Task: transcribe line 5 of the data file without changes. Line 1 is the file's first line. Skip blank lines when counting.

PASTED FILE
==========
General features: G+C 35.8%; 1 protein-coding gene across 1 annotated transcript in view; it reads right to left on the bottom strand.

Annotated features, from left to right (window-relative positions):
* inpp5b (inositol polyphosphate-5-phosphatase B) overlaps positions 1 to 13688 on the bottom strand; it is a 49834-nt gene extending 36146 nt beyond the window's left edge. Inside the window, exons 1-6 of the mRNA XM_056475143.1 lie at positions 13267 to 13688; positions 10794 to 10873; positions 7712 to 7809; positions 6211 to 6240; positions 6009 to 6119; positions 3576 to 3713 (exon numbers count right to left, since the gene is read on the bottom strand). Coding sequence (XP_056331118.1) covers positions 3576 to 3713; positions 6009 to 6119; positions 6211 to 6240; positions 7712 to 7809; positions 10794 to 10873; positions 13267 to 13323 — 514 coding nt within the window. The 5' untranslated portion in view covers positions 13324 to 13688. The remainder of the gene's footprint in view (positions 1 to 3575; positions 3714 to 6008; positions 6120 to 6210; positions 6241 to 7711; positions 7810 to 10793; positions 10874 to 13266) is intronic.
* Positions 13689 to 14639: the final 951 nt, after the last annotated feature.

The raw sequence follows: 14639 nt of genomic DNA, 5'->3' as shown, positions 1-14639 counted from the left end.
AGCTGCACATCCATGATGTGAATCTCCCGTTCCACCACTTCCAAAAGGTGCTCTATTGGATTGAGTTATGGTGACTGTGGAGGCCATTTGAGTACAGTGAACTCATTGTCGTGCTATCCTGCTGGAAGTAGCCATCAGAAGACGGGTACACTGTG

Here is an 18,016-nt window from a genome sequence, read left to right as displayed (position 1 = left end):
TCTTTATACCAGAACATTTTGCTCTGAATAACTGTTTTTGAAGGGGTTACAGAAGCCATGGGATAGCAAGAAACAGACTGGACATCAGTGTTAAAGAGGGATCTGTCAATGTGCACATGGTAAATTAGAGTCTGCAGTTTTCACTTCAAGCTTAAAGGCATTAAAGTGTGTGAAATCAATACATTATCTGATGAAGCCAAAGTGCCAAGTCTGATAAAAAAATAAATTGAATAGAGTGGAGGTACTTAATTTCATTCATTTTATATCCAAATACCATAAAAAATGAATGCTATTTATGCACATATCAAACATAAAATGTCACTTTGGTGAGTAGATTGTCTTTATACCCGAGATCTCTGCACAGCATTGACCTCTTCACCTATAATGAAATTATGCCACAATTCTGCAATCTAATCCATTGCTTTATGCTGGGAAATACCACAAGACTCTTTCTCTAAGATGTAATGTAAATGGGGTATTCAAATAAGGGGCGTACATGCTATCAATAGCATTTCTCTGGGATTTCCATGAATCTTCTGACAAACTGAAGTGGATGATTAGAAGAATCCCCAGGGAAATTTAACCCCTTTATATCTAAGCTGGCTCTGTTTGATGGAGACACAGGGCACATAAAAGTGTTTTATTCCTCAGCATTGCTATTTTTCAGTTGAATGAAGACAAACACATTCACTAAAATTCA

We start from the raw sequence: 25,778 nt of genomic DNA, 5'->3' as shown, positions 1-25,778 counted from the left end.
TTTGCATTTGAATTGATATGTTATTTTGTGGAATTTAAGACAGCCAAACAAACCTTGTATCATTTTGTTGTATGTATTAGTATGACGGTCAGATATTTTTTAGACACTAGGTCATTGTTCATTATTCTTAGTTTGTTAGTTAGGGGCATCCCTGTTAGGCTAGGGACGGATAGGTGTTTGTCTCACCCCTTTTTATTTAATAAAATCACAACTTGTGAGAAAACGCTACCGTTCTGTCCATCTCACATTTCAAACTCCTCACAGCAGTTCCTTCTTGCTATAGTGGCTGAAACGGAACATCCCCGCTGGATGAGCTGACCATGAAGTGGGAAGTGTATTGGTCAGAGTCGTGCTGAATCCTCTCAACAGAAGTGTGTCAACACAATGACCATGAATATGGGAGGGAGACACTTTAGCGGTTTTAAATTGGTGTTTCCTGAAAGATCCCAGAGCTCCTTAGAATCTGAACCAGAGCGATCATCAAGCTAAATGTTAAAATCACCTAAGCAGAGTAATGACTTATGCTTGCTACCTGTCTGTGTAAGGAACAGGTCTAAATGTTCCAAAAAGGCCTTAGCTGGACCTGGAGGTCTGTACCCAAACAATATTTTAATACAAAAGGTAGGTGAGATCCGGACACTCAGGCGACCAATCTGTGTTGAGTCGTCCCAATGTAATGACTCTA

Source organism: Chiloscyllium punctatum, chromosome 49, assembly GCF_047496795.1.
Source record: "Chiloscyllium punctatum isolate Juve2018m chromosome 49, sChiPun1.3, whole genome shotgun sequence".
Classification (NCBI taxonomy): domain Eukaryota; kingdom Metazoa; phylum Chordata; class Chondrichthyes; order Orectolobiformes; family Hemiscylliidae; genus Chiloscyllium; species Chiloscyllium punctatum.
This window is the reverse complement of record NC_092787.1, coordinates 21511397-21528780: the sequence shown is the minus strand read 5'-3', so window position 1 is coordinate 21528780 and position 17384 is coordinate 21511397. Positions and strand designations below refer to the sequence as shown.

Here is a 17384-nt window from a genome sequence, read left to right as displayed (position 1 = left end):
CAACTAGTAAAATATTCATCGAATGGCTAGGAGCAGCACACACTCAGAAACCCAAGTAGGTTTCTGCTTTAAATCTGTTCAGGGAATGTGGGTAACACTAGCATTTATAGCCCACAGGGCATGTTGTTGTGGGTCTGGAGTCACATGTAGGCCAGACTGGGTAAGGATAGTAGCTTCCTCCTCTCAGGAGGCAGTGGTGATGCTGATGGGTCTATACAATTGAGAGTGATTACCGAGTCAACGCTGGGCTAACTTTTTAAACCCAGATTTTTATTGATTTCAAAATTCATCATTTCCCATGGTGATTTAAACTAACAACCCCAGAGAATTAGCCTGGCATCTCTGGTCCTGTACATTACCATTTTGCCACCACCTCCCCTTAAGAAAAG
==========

The raw sequence follows: 14639 nt of genomic DNA, 5'->3' as shown, positions 1-14639 counted from the left end.